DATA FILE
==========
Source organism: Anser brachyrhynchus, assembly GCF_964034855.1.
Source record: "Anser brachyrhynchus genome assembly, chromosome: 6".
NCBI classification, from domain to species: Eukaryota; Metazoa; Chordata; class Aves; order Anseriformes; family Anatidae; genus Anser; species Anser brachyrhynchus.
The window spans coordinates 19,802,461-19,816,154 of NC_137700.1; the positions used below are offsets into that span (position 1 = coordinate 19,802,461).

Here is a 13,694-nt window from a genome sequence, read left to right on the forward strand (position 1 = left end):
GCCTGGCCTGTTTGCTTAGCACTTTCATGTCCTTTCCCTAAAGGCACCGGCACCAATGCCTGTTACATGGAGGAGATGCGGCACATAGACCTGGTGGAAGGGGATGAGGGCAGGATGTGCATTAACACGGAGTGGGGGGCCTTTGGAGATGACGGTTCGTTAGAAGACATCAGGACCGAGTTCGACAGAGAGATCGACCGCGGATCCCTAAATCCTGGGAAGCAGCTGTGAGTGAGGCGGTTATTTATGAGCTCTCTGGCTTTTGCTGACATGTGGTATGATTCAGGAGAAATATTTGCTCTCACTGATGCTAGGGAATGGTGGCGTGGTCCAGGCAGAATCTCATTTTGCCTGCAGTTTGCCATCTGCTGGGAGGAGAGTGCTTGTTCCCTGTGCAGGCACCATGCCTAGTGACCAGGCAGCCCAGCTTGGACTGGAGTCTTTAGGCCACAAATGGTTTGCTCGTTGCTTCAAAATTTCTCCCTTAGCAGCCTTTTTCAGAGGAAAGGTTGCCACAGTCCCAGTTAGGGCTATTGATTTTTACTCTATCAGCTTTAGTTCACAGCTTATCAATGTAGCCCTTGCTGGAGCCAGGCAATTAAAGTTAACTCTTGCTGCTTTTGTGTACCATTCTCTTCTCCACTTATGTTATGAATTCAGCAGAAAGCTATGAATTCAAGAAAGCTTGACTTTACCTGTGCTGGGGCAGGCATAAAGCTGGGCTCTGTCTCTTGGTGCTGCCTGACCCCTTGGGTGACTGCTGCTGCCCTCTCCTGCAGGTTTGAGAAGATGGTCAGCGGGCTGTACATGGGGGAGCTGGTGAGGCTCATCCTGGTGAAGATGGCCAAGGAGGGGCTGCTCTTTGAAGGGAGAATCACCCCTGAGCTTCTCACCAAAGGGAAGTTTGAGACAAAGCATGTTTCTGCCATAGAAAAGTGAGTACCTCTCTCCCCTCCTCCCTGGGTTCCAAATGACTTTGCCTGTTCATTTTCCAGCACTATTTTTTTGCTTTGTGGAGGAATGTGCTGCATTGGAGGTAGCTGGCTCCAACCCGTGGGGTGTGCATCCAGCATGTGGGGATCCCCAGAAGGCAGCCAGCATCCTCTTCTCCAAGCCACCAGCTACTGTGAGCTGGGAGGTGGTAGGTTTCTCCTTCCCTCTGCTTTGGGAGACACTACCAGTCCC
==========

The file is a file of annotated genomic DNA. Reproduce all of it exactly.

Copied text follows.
Source organism: Anser brachyrhynchus, assembly GCF_964034855.1.
Source record: "Anser brachyrhynchus genome assembly, chromosome: 6".
NCBI classification, from domain to species: Eukaryota; Metazoa; Chordata; class Aves; order Anseriformes; family Anatidae; genus Anser; species Anser brachyrhynchus.
The window spans coordinates 19,802,461-19,816,154 of NC_137700.1; the positions used below are offsets into that span (position 1 = coordinate 19,802,461).

Here is a 13,694-nt window from a genome sequence, read left to right on the forward strand (position 1 = left end):
GCCTGGCCTGTTTGCTTAGCACTTTCATGTCCTTTCCCTAAAGGCACCGGCACCAATGCCTGTTACATGGAGGAGATGCGGCACATAGACCTGGTGGAAGGGGATGAGGGCAGGATGTGCATTAACACGGAGTGGGGGGCCTTTGGAGATGACGGTTCGTTAGAAGACATCAGGACCGAGTTCGACAGAGAGATCGACCGCGGATCCCTAAATCCTGGGAAGCAGCTGTGAGTGAGGCGGTTATTTATGAGCTCTCTGGCTTTTGCTGACATGTGGTATGATTCAGGAGAAATATTTGCTCTCACTGATGCTAGGGAATGGTGGCGTGGTCCAGGCAGAATCTCATTTTGCCTGCAGTTTGCCATCTGCTGGGAGGAGAGTGCTTGTTCCCTGTGCAGGCACCATGCCTAGTGACCAGGCAGCCCAGCTTGGACTGGAGTCTTTAGGCCACAAATGGTTTGCTCGTTGCTTCAAAATTTCTCCCTTAGCAGCCTTTTTCAGAGGAAAGGTTGCCACAGTCCCAGTTAGGGCTATTGATTTTTACTCTATCAGCTTTAGTTCACAGCTTATCAATGTAGCCCTTGCTGGAGCCAGGCAATTAAAGTTAACTCTTGCTGCTTTTGTGTACCATTCTCTTCTCCACTTATGTTATGAATTCAGCAGAAAGCTATGAATTCAAGAAAGCTTGACTTTACCTGTGCTGGGGCAGGCATAAAGCTGGGCTCTGTCTCTTGGTGCTGCCTGACCCCTTGGGTGACTGCTGCTGCCCTCTCCTGCAGGTTTGAGAAGATGGTCAGCGGGCTGTACATGGGGGAGCTGGTGAGGCTCATCCTGGTGAAGATGGCCAAGGAGGGGCTGCTCTTTGAAGGGAGAATCACCCCTGAGCTTCTCACCAAAGGGAAGTTTGAGACAAAGCATGTTTCTGCCATAGAAAAGTGAGTACCTCTCTCCCCTCCTCCCTGGGTTCCAAATGACTTTGCCTGTTCATTTTCCAGCACTATTTTTTTGCTTTGTGGAGGAATGTGCTGCATTGGAGGTAGCTGGCTCCAACCCGTGGGGTGTGCATCCAGCATGTGGGGATCCCCAGAAGGCAGCCAGCATCCTCTTCTCCAAGCCACCAGCTACTGTGAGCTGGGAGGTGGTAGGTTTCTCCTTCCCTCTGCTTTGGGAGACACTACCAGTCCC